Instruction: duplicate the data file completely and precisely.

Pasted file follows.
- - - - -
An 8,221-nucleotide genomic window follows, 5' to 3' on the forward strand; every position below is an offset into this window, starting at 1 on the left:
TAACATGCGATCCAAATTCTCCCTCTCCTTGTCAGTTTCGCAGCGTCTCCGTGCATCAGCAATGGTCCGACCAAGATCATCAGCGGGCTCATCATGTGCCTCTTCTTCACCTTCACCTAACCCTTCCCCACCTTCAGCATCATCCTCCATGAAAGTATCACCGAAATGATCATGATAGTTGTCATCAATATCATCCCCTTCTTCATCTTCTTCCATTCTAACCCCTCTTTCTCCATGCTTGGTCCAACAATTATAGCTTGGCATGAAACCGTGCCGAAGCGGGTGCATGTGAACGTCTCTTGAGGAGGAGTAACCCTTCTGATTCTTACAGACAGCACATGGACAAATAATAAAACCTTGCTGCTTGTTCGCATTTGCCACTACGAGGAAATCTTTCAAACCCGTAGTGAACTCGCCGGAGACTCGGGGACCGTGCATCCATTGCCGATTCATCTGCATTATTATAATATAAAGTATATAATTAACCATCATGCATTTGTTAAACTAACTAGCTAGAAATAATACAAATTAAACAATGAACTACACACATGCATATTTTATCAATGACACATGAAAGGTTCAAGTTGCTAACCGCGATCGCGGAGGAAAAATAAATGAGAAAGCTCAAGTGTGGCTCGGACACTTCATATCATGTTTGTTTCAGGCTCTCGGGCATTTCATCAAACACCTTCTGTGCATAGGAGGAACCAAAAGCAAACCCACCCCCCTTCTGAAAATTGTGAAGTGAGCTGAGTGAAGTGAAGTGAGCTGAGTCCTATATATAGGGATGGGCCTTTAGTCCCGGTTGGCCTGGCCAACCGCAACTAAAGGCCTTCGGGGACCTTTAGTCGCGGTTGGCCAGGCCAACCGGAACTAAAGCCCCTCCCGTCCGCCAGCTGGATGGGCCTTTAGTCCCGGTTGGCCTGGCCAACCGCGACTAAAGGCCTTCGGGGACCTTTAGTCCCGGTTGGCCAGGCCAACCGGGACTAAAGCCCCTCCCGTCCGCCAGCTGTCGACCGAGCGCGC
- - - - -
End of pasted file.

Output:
An 8,221-nucleotide genomic window follows, 5' to 3' on the forward strand; every position below is an offset into this window, starting at 1 on the left:
TAACATGCGATCCAAATTCTCCCTCTCCTTGTCAGTTTCGCAGCGTCTCCGTGCATCAGCAATGGTCCGACCAAGATCATCAGCGGGCTCATCATGTGCCTCTTCTTCACCTTCACCTAACCCTTCCCCACCTTCAGCATCATCCTCCATGAAAGTATCACCGAAATGATCATGATAGTTGTCATCAATATCATCCCCTTCTTCATCTTCTTCCATTCTAACCCCTCTTTCTCCATGCTTGGTCCAACAATTATAGCTTGGCATGAAACCGTGCCGAAGCGGGTGCATGTGAACGTCTCTTGAGGAGGAGTAACCCTTCTGATTCTTACAGACAGCACATGGACAAATAATAAAACCTTGCTGCTTGTTCGCATTTGCCACTACGAGGAAATCTTTCAAACCCGTAGTGAACTCGCCGGAGACTCGGGGACCGTGCATCCATTGCCGATTCATCTGCATTATTATAATATAAAGTATATAATTAACCATCATGCATTTGTTAAACTAACTAGCTAGAAATAATACAAATTAAACAATGAACTACACACATGCATATTTTATCAATGACACATGAAAGGTTCAAGTTGCTAACCGCGATCGCGGAGGAAAAATAAATGAGAAAGCTCAAGTGTGGCTCGGACACTTCATATCATGTTTGTTTCAGGCTCTCGGGCATTTCATCAAACACCTTCTGTGCATAGGAGGAACCAAAAGCAAACCCACCCCCCTTCTGAAAATTGTGAAGTGAGCTGAGTGAAGTGAAGTGAGCTGAGTCCTATATATAGGGATGGGCCTTTAGTCCCGGTTGGCCTGGCCAACCGCAACTAAAGGCCTTCGGGGACCTTTAGTCGCGGTTGGCCAGGCCAACCGGAACTAAAGCCCCTCCCGTCCGCCAGCTGGATGGGCCTTTAGTCCCGGTTGGCCTGGCCAACCGCGACTAAAGGCCTTCGGGGACCTTTAGTCCCGGTTGGCCAGGCCAACCGGGACTAAAGCCCCTCCCGTCCGCCAGCTGTCGACCGAGCGCGC